Ford XA Falcon Superbird in Yellow Fire and Walnut Glow
The Australian arm of the Ford Motor Company has one of the worlds most enviable reputations for producing the unique ‘Australian’ brand of motor vehicle. Many punters would argue that the GTHO’s were the defining point of the Australian produced muscle car, but there are others who believe that the makings of Ford Australia becoming a truly unique local brand was the inception of the Ford XA Falcon.
Up until the 1970’s, Ford was still run with very close ties to Ford America, with many of the cars being designed with heavy American influences. The XA Falcon bucked this trend because it was a fully Australian designed model. This new car was introduced to the Australian public in 1972, and the GT Hardtop was quite a powerful edition. Despite this, in 1973 Ford decided to give the XA some extra street cred and added a few embellishments to the model to create a show car for Melbourne Motor Show. The result was the XA Falcon Superbird.
This silver beast was easily identifiable due to the giant orange bird graphic which took up the majority of the car’s sides. The interior was given a splash of colour also with red and grey being the colours of the hour but the majority of the rest of the car remained in its usual GT running gear. Motoring enthusiasts certainly stood up and took notice of this car and due to the fanfare, Ford decided to produce a limited run of the model.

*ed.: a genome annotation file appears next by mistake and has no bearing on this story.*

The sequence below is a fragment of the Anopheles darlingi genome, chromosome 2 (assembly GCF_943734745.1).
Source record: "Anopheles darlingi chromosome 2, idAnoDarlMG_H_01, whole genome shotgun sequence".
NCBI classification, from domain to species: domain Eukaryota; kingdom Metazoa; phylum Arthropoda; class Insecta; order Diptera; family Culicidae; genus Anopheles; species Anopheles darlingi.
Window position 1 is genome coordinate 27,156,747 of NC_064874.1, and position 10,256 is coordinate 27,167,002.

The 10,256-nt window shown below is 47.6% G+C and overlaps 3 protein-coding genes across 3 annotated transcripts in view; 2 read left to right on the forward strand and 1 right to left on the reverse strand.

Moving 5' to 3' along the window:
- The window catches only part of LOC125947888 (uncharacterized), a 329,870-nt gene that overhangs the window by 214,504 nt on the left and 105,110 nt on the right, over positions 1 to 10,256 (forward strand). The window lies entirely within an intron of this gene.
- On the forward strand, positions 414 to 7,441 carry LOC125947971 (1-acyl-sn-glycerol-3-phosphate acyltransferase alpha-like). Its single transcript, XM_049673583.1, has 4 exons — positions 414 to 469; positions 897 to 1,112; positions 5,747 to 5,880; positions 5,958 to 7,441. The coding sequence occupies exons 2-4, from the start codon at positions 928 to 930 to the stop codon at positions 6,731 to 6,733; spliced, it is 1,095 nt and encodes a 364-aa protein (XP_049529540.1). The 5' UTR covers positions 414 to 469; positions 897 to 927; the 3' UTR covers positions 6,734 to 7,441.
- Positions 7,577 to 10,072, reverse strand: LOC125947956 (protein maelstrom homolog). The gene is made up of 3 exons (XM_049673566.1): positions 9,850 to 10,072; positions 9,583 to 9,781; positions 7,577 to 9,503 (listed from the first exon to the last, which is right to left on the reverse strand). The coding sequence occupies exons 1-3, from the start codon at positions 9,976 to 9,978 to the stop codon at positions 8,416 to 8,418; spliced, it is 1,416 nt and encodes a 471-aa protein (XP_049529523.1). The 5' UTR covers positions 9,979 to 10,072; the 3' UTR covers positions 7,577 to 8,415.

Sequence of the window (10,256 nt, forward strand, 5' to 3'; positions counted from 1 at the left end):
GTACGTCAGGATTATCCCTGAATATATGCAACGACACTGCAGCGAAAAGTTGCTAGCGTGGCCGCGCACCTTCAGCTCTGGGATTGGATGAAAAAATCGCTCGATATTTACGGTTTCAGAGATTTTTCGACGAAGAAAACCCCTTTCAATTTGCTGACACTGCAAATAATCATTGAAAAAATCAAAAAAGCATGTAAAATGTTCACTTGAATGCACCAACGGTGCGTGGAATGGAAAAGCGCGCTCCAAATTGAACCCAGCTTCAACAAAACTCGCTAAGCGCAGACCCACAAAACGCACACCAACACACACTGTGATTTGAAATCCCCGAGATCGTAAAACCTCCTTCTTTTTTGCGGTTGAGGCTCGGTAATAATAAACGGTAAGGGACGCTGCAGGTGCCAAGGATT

Some punters argue that the production version released by Ford was a step down from the original showcar, while others argue that it was more refined, and much nicer on the eye. In any case, the giant bird graphic which adorned the sides of the showcar was removed, replaced with a much smaller, and more subtle version on the back rear quarters of the car. This coupled with a slightly smaller V8 engine than what was advertised to be in the showcar concept was the source of many discussions. However, these changes didn’t seem to affect anyone from opening their wallets though, with Ford selling a reputed 700 units of the production model.
The Superbird signalled a real coming of age for the Australian motor industry, with numerous manufacturers taking the Superbird’s lead with respects to looks and performance.